“So I observed,” was the calm retort, “and as I peregrinate about the countryside, I observe that you are not the only one who fails to agree with me—and the Congregation of Sacred Rites—!” “Such as, for example—” queried the Pastor.


“Well,” said the Liturgiologist, “I suppose I ought not be thinking of such things when I go into a church to pray, but being my business (secundum quid)[6] I can’t help noticing things. “Its a very nice altar your Reverence has, for a country church, very nice indeed. It really looks like stone, but of course everybody knows it isn’t, a pity, in a country church (or a big parish either, for that matter) to spend so much money on what is, after all, only a support for a ‘portable altar.’”[7]


“It’s the best we can do, here in the country. I’d like to have a stone altar, consecrated, and all that, but it’s quite impossible.” The Pastor was, as his two visitors had already discovered, devoted to his people and to their little crossroads church.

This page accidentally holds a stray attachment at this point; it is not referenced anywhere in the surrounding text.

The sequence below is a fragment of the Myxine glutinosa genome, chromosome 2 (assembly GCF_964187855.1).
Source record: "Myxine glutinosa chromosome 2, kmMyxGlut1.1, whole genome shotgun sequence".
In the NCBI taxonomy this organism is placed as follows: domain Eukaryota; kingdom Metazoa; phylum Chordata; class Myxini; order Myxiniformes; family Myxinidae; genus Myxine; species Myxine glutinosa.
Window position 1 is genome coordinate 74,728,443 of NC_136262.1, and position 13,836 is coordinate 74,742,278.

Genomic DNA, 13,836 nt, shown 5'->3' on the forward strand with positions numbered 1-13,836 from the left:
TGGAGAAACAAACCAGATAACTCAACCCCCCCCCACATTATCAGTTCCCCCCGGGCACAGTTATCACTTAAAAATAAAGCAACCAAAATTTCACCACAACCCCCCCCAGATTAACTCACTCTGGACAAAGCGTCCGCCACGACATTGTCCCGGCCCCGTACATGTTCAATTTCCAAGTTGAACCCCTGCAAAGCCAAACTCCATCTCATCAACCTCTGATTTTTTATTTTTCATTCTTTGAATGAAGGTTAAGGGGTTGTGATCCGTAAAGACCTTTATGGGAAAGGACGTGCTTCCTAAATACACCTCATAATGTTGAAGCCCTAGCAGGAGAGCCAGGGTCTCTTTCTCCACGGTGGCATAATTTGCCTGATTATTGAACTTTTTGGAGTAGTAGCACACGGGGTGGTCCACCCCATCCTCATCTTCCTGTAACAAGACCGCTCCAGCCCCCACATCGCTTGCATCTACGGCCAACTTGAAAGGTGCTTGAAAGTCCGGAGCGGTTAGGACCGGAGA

“It will come some day, Father. But meanwhile, the altar being what it is, ought to be treated accordingly. I notice you have no veil on the tabernacle.”


“Why, I thought that when you have an elaborate tabernacle door, there is no necessity for a veil.”


“A very common misconception, your Reverence. As Fortescue[8] says, ‘There is no permission ever to dispense with the tabernacle veil where the Sanctissimum[9] is reserved, though this abuse often occurs at Rome.’ ‘Approved Authors’[10] are unanimous in requiring it, even when there is an architectural ‘ciborium’ or ‘baldichino’ over the whole altar.”[11]


“But I have no sacristan, and it would be a bother to change the veil.” “It may be white or of gold or silver cloth, in which case it need not be changed. But, of course, the better practice is to have it conform with the color of the vestments, except that black is never used, but violet in its place. However, it is almost a ‘custom’ to omit the veil, a very bad custom, like so many others that are all too common.”